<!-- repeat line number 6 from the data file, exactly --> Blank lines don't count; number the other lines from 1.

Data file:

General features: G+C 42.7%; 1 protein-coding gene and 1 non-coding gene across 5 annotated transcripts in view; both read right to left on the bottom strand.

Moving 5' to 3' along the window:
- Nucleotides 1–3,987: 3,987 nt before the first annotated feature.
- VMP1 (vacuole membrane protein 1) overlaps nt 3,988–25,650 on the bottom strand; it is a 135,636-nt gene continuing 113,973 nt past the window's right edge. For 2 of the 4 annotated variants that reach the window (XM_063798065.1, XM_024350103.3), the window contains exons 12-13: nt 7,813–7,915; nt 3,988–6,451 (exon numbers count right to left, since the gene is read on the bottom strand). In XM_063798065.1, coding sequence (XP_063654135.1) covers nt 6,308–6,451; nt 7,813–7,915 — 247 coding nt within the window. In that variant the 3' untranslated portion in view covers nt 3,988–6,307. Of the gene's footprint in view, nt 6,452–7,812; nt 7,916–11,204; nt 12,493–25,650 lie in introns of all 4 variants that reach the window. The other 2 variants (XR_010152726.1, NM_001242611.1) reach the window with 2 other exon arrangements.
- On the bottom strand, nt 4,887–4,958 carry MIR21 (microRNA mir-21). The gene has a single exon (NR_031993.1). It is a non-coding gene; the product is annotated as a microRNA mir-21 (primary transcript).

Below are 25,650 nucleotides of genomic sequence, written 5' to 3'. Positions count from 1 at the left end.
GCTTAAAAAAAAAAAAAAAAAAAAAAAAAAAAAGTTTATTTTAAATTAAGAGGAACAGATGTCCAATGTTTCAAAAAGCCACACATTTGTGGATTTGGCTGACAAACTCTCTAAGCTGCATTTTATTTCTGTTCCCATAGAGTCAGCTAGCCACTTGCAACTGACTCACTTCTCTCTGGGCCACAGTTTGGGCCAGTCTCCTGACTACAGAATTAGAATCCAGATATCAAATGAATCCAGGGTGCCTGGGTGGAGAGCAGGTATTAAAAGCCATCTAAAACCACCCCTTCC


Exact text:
Below are 25,650 nucleotides of genomic sequence, written 5' to 3'. Positions count from 1 at the left end.